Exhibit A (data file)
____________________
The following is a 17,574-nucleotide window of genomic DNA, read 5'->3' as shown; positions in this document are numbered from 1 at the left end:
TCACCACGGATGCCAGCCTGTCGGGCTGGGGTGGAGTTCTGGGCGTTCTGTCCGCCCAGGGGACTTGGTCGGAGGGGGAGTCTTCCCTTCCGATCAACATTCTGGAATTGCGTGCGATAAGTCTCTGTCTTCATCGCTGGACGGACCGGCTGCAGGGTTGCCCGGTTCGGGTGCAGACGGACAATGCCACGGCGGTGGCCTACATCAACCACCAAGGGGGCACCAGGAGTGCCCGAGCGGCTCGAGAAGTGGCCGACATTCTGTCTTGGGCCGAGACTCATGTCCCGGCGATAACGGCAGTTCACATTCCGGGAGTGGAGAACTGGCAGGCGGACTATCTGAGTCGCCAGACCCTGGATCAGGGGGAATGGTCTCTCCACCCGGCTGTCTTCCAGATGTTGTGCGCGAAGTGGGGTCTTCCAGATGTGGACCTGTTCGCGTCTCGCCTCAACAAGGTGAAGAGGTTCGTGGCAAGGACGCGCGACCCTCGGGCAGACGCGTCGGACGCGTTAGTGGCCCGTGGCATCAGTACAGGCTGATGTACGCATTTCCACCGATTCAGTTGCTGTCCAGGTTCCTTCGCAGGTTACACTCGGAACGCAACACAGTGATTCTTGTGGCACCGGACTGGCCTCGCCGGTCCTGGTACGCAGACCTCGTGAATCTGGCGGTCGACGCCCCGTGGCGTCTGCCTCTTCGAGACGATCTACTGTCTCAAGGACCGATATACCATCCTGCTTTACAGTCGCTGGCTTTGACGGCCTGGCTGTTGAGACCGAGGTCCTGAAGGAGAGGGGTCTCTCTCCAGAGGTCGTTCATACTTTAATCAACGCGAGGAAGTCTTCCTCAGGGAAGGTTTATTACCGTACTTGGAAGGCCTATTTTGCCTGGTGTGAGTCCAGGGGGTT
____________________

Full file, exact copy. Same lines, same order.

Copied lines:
The following is a 17,574-nucleotide window of genomic DNA, read 5'->3' as shown; positions in this document are numbered from 1 at the left end:
TCACCACGGATGCCAGCCTGTCGGGCTGGGGTGGAGTTCTGGGCGTTCTGTCCGCCCAGGGGACTTGGTCGGAGGGGGAGTCTTCCCTTCCGATCAACATTCTGGAATTGCGTGCGATAAGTCTCTGTCTTCATCGCTGGACGGACCGGCTGCAGGGTTGCCCGGTTCGGGTGCAGACGGACAATGCCACGGCGGTGGCCTACATCAACCACCAAGGGGGCACCAGGAGTGCCCGAGCGGCTCGAGAAGTGGCCGACATTCTGTCTTGGGCCGAGACTCATGTCCCGGCGATAACGGCAGTTCACATTCCGGGAGTGGAGAACTGGCAGGCGGACTATCTGAGTCGCCAGACCCTGGATCAGGGGGAATGGTCTCTCCACCCGGCTGTCTTCCAGATGTTGTGCGCGAAGTGGGGTCTTCCAGATGTGGACCTGTTCGCGTCTCGCCTCAACAAGGTGAAGAGGTTCGTGGCAAGGACGCGCGACCCTCGGGCAGACGCGTCGGACGCGTTAGTGGCCCGTGGCATCAGTACAGGCTGATGTACGCATTTCCACCGATTCAGTTGCTGTCCAGGTTCCTTCGCAGGTTACACTCGGAACGCAACACAGTGATTCTTGTGGCACCGGACTGGCCTCGCCGGTCCTGGTACGCAGACCTCGTGAATCTGGCGGTCGACGCCCCGTGGCGTCTGCCTCTTCGAGACGATCTACTGTCTCAAGGACCGATATACCATCCTGCTTTACAGTCGCTGGCTTTGACGGCCTGGCTGTTGAGACCGAGGTCCTGAAGGAGAGGGGTCTCTCTCCAGAGGTCGTTCATACTTTAATCAACGCGAGGAAGTCTTCCTCAGGGAAGGTTTATTACCGTACTTGGAAGGCCTATTTTGCCTGGTGTGAGTCCAGGGGGTT